Health Novartis will provide medicines for non-profit COVID-19 to poor...

Novartis will provide medicines for non-profit COVID-19 to poor countries

ZURICH, Jul 16 (Reuters) – Novartis’ Sandoz division will not make a profit from 15 generic drugs it is making available to developing countries to treat the symptoms of COVID-19, the Swiss drug maker said Thursday.

FILE PHOTO: The Novartis company logo on a building of the Swiss pharmaceutical company in Rotkreuz, Switzerland, on January 29, 2020. REUTERS / Arnd Wiegmann / File photo

Novartis said it will provide drugs, ranging from antibiotics and steroids to diarrhea tablets, to 79 countries on the World Bank’s list of low- and lower-middle-income nations.

The Basel-based drug maker plans to maintain the zero-profit program until the pandemic ends or a vaccine or cure is found, Novartis Global Health chief operating officer Lutz Hegemann said in an interview.

The company has said it has not seen a shortage in the supply chain despite growing demand for COVID-19 drugs.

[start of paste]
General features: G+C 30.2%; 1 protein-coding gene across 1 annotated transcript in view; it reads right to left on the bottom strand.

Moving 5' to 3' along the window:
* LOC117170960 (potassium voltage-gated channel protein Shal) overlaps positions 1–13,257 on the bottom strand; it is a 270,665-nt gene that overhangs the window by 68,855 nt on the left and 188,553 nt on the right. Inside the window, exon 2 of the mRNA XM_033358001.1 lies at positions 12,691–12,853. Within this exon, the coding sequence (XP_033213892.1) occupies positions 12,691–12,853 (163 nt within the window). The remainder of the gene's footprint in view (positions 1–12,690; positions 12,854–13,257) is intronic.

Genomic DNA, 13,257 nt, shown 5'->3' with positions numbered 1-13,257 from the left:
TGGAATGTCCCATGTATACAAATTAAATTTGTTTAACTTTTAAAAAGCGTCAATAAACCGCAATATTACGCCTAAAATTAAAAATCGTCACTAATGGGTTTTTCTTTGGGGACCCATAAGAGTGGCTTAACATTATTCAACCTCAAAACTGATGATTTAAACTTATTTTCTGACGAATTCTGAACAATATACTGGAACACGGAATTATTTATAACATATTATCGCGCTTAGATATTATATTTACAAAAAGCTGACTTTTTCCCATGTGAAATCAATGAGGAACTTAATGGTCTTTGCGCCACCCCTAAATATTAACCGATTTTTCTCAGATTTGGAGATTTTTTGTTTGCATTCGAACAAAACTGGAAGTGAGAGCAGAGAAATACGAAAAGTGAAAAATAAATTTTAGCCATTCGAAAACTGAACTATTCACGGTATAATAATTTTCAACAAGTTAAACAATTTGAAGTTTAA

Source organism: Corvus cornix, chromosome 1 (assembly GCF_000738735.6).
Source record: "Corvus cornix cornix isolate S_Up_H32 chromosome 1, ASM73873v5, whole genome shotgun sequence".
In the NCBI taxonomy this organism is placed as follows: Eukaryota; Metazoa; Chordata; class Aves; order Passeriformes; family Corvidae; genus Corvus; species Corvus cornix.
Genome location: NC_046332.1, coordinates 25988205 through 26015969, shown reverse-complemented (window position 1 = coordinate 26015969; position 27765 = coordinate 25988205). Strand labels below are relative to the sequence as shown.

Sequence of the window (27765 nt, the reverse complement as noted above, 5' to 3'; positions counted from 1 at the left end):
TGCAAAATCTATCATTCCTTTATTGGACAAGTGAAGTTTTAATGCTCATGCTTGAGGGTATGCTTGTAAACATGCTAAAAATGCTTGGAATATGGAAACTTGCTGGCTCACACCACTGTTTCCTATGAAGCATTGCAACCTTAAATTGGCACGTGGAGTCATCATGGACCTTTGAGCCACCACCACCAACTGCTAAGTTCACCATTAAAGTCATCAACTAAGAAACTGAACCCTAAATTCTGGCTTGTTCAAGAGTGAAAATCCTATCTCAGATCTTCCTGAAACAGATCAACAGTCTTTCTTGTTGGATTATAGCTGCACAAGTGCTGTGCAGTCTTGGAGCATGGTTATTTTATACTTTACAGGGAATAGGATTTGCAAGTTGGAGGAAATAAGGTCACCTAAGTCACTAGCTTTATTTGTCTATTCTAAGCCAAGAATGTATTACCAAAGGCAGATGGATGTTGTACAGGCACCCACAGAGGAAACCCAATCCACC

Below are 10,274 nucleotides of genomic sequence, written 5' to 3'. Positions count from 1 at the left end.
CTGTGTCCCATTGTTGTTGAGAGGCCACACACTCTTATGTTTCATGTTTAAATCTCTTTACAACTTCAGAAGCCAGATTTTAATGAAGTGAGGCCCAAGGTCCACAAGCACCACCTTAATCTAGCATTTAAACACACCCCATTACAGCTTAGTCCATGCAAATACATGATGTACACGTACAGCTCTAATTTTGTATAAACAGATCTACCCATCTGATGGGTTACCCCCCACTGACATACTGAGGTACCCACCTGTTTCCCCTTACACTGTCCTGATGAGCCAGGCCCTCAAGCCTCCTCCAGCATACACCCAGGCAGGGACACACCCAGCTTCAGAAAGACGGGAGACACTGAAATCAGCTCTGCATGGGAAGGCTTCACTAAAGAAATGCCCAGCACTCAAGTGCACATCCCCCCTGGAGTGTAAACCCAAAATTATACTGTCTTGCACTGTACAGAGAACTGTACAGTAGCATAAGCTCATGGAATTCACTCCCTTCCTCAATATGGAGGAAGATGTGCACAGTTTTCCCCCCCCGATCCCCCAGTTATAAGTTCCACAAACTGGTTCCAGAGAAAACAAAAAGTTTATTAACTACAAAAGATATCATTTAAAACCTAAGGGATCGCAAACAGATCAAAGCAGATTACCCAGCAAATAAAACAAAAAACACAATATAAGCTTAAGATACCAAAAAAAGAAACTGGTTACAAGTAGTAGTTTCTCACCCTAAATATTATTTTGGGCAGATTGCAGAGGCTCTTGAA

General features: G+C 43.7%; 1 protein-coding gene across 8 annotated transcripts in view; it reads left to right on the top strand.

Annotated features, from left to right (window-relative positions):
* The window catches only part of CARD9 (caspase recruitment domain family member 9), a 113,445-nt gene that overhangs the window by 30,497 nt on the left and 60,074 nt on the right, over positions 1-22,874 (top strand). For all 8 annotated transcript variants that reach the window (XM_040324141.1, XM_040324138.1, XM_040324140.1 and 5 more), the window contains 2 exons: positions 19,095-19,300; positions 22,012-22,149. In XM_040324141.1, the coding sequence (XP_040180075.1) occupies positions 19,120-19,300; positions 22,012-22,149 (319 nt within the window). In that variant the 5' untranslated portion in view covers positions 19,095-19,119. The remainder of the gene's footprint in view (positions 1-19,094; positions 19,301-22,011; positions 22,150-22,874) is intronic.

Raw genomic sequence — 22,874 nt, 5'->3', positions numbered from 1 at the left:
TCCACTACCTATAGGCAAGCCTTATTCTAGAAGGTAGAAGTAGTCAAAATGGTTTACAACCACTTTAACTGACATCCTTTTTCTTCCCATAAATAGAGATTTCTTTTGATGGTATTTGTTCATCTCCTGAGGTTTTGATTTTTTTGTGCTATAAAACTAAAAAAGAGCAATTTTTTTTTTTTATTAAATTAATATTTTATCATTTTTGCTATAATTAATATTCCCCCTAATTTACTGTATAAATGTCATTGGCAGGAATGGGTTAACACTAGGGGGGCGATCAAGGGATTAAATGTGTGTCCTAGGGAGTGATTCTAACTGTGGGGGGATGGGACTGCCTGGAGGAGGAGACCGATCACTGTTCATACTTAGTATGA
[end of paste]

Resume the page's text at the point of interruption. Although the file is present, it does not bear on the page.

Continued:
Hegemann said this new program aims to help maintain vulnerable health systems in Africa, Asia, South America and the European countries Ukraine and Moldova without being overburdened.

“We should not underestimate the stress that COVID places particularly on fragile healthcare systems,” Hegemann told Reuters, adding that Novartis hopes to work with health authorities, religious organizations and NGOs to eliminate large profit margins.

“We do not go to the classic commercial distribution channels, but to very direct channels, to influence it as far as possible,” he said.

Novartis’ brand name drugs have had little application in the treatment of the new coronavirus, but Sandoz generics are among the drugs commonly used to treat symptoms of hospitalized patients.

The list includes the antibiotics amoxicillin, ceftriaxone, clarithromycin, vancomycin, and levofloxacin, the steroids dexamethasone, prednisone, and prednisolone, colchicine for the treatment of gout, the drug for heart failure dobutamine, the antifungal drug fluconazole, the anticoagulant heparin, the antidiarrheal loperamide, the reflux medication pantoprazole and the lung drug salbutamol.

Its generic antimalarial drug, hydroxychloroquine, has not been included, after some trials of COVID-19 concluded it was not working and the United States canceled the emergency authorization, although Novartis continues to provide it for trials and at the request of States.

Hegemann did not elaborate on the possible costs of these medicines, compared to commercial prices. Drugs have been around for decades and their production is relatively cheap.

Information from John Miller; edited by Jane Merriman, translated by Michael Susin at the Gdansk newsroom



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